Here we are again with the second appointment with Italian street food. Talking about Italian street food, I bet the first thing that comes into your head is pizza. Indeed, you are not wrong! Actually, pizza has primacy, but it is followed by the piadina, then by the Genoese focaccia, and afterwards, by two types of sweet: the strudel from the Trentino-Alto Adige region and the sbrisolona from Lombardy (at least, these are the recipes that are more searched by the web population).
Yet, there are many more types of street food that complete the long list that we started in the first part. Mondeghili in Lombardy, Brezel in Trentino, cichètì in Veneto, cevapcici in Friuli Venezia Giulia, crescentina in Emilia Romagna. Moreover, there is the torta al testo in Umbria, olives all’ascolana in Marche, supplì in Lazio, baccalà (salted codfish) in Molise and u pastizz in Basilicata.
Today, the guest of honour is one of the most widespread street food in Italy: olives all’ascolana. Named after their city of origin, Ascoli Piceno (Marche region) where they were first prepared, the variety of olives that is used got the PDO status in 2005.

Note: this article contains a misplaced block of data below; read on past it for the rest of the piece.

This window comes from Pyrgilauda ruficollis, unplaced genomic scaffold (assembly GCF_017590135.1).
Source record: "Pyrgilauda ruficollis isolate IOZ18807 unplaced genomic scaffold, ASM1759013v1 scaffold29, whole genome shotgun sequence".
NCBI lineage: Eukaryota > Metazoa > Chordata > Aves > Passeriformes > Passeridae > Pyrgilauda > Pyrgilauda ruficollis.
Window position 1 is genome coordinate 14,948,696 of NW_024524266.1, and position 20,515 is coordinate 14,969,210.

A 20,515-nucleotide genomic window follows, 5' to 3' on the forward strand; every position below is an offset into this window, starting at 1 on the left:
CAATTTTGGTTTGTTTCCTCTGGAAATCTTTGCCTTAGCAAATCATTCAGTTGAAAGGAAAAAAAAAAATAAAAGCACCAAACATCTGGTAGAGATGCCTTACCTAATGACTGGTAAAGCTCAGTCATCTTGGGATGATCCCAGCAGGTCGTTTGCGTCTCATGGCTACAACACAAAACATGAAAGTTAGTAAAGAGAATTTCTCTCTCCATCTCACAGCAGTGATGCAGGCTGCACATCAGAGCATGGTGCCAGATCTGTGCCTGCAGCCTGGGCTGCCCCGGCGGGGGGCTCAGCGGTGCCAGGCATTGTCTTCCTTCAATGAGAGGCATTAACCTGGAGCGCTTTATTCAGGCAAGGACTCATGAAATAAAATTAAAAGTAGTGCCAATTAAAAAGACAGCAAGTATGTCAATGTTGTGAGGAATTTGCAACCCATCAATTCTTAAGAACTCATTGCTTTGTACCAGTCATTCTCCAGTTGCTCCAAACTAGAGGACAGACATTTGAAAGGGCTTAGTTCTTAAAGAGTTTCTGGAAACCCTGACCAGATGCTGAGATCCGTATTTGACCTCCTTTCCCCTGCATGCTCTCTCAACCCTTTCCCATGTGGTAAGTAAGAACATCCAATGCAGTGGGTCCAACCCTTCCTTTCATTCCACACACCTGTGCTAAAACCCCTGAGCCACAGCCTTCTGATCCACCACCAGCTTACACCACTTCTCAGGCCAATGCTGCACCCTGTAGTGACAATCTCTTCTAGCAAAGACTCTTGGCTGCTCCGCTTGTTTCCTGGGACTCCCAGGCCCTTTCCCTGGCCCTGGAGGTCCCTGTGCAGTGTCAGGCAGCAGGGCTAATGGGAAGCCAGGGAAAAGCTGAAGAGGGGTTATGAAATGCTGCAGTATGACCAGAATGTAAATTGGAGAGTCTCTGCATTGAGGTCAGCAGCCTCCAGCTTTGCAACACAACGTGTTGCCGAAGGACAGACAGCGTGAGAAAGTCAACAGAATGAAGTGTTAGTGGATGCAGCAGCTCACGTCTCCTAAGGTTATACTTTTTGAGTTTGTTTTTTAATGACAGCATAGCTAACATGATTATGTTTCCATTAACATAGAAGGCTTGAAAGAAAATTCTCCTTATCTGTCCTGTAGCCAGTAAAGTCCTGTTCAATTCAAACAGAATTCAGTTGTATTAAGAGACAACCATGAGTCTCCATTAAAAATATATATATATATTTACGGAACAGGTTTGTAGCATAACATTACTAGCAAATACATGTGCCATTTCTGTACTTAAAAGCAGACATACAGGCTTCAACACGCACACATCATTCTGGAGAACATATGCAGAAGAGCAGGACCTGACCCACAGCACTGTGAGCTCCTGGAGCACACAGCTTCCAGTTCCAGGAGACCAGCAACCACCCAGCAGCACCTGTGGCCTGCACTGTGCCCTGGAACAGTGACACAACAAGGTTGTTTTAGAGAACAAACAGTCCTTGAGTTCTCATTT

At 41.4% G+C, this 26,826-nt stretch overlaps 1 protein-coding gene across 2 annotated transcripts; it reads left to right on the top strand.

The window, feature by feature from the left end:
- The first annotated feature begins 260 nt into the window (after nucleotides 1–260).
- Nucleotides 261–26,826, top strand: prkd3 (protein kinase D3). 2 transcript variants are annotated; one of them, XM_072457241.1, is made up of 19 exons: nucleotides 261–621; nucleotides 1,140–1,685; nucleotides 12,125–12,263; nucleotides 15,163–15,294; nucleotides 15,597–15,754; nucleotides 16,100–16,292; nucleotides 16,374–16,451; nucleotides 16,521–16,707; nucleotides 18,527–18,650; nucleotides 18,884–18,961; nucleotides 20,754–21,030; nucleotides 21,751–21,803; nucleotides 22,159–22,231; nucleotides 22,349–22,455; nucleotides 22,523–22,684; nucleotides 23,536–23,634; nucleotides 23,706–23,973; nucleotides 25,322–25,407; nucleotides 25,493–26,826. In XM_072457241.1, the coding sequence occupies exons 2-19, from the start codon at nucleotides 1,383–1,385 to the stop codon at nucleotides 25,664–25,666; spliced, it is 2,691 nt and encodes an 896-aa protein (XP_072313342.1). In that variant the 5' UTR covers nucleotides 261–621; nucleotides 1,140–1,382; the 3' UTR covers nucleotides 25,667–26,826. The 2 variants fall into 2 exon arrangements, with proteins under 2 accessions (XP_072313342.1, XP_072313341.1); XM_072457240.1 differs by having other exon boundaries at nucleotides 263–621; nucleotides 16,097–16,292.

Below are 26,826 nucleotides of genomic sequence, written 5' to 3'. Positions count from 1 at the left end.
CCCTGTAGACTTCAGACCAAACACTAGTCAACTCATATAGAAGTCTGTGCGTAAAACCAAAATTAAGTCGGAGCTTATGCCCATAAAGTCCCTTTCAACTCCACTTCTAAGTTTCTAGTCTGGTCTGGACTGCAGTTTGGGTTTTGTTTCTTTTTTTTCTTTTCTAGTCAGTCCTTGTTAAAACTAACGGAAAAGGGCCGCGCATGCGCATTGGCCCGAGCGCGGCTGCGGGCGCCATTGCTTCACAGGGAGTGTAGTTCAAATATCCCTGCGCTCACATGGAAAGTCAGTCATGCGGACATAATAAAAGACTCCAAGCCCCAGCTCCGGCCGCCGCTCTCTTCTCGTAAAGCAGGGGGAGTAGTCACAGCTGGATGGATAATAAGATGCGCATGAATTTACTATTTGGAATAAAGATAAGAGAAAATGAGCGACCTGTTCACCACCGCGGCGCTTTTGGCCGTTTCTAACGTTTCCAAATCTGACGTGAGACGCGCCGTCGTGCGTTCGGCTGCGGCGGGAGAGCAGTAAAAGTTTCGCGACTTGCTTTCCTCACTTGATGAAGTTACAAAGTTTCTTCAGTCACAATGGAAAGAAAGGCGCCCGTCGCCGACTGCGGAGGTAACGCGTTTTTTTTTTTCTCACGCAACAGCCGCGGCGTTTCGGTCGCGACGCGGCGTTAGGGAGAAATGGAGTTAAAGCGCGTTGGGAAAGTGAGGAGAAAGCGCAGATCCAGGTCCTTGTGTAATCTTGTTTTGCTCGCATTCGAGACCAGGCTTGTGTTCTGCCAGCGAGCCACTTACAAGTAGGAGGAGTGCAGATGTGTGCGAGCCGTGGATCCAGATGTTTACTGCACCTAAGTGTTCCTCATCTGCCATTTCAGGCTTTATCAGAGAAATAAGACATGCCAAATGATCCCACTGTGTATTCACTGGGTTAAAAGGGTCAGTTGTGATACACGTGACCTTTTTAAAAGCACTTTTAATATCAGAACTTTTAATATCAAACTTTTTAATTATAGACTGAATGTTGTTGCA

It’s a simple recipe and a very versatile food, as it can be considered as street food, finger food or as a tasty appetizer.
They say it may date back to the early 19th century. At that time, some chefs invented this recipe that combines the pulpy green olives grown in Ascoli Piceno and the meat that the noblemen they worked for received in huge quantities by their peasants.
Nowadays, you can find them frozen in the supermarket, but people from Marche keep up the tradition to make them from scratch on Sundays.
A black and white view from Ascoli Piceno.
You need green olives from Ascoli Piceno first. Remove their pits, cut the pulp in a spiral and fill in the space left by the pit with the mixture of beef and pork meat you previously simmered with white wine and herbs. You also have to add egg yolks, grated parmesan and nutmeg to this meat mix. Some people use to add a small quantity of lemon zest and cloves too, but, well, it all depends on your tastes.
After that, recompose the olives so to make them look like they were never cut and opened, coat them with flour, then beaten eggs and finally with breadcrumbs. Deep-fry them.
Now you just have to serve them, maybe accompanied by a good red wine, chilling out and chatting with friends on a rainy Friday night. What do you think about?
In the past beans were the meat of the poors: beans have always had many nutritional and energetic qualities.
Have you ever turned into jujube liquor?
Let’s profit from this season’s veggies.